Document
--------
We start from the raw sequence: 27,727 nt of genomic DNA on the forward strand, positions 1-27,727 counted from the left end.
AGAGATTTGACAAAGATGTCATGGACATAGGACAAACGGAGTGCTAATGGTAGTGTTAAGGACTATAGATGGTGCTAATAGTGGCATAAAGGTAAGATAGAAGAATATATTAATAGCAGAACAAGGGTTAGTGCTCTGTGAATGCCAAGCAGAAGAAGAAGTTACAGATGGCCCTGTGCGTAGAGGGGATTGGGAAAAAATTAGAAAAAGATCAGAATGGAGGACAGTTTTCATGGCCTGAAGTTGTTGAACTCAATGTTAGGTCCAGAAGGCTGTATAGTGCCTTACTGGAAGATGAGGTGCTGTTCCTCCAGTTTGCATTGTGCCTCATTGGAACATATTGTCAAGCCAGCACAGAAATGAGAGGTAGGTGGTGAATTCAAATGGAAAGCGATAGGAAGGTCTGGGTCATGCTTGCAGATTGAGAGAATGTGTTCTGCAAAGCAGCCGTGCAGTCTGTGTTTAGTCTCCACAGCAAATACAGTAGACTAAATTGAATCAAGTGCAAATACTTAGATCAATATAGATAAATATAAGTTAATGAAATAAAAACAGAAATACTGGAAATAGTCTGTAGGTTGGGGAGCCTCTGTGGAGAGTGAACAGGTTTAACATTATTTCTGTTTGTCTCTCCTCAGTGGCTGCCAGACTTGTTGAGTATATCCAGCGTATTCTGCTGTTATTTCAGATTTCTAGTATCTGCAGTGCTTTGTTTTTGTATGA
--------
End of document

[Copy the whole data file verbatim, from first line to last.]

We start from the raw sequence: 27,727 nt of genomic DNA on the forward strand, positions 1-27,727 counted from the left end.
AGAGATTTGACAAAGATGTCATGGACATAGGACAAACGGAGTGCTAATGGTAGTGTTAAGGACTATAGATGGTGCTAATAGTGGCATAAAGGTAAGATAGAAGAATATATTAATAGCAGAACAAGGGTTAGTGCTCTGTGAATGCCAAGCAGAAGAAGAAGTTACAGATGGCCCTGTGCGTAGAGGGGATTGGGAAAAAATTAGAAAAAGATCAGAATGGAGGACAGTTTTCATGGCCTGAAGTTGTTGAACTCAATGTTAGGTCCAGAAGGCTGTATAGTGCCTTACTGGAAGATGAGGTGCTGTTCCTCCAGTTTGCATTGTGCCTCATTGGAACATATTGTCAAGCCAGCACAGAAATGAGAGGTAGGTGGTGAATTCAAATGGAAAGCGATAGGAAGGTCTGGGTCATGCTTGCAGATTGAGAGAATGTGTTCTGCAAAGCAGCCGTGCAGTCTGTGTTTAGTCTCCACAGCAAATACAGTAGACTAAATTGAATCAAGTGCAAATACTTAGATCAATATAGATAAATATAAGTTAATGAAATAAAAACAGAAATACTGGAAATAGTCTGTAGGTTGGGGAGCCTCTGTGGAGAGTGAACAGGTTTAACATTATTTCTGTTTGTCTCTCCTCAGTGGCTGCCAGACTTGTTGAGTATATCCAGCGTATTCTGCTGTTATTTCAGATTTCTAGTATCTGCAGTGCTTTGTTTTTGTATGA